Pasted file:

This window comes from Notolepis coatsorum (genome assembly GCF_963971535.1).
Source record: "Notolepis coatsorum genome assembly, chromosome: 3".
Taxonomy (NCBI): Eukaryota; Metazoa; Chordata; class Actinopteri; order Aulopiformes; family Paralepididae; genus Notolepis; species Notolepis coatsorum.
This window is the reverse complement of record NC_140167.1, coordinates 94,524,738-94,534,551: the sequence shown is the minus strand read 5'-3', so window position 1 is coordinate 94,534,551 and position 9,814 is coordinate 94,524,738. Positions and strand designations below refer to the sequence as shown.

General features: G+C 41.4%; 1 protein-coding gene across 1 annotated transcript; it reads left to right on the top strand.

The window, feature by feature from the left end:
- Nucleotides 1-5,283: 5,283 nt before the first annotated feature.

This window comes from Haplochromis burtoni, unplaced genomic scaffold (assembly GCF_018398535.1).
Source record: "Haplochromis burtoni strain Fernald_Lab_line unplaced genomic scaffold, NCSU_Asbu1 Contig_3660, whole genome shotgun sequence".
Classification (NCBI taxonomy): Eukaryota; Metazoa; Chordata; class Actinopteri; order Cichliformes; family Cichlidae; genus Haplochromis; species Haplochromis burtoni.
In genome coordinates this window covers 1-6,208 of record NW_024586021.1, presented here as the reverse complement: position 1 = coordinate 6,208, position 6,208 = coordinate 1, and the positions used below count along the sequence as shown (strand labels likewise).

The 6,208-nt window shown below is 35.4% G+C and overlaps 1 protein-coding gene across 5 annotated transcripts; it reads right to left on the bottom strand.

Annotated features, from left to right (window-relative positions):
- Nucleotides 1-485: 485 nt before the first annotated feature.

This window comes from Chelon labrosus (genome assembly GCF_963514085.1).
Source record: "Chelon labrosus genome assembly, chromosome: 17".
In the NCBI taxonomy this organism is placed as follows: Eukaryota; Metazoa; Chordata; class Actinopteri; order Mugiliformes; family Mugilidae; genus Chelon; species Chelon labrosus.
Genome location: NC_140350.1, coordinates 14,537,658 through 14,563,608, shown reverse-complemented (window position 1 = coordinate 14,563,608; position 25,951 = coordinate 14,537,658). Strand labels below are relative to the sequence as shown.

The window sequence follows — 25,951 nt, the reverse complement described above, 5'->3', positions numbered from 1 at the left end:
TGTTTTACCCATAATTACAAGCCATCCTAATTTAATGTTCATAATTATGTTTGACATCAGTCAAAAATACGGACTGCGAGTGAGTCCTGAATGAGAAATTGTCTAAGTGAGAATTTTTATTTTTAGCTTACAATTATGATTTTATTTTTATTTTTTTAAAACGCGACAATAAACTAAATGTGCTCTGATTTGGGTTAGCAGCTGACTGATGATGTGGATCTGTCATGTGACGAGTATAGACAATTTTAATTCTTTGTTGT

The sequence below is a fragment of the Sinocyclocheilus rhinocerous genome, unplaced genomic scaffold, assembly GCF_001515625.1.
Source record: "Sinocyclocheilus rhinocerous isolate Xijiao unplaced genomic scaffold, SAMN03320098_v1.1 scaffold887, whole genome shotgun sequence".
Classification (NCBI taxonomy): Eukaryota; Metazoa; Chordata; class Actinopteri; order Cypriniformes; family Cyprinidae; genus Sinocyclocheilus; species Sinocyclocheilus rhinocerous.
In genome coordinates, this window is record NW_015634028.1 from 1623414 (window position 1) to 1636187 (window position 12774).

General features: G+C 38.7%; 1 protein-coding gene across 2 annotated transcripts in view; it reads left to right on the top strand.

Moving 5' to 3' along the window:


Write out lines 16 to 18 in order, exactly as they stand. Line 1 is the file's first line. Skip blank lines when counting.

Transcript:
Source record: "Chelon labrosus genome assembly, chromosome: 17".
In the NCBI taxonomy this organism is placed as follows: Eukaryota; Metazoa; Chordata; class Actinopteri; order Mugiliformes; family Mugilidae; genus Chelon; species Chelon labrosus.
Genome location: NC_140350.1, coordinates 14,537,658 through 14,563,608, shown reverse-complemented (window position 1 = coordinate 14,563,608; position 25,951 = coordinate 14,537,658). Strand labels below are relative to the sequence as shown.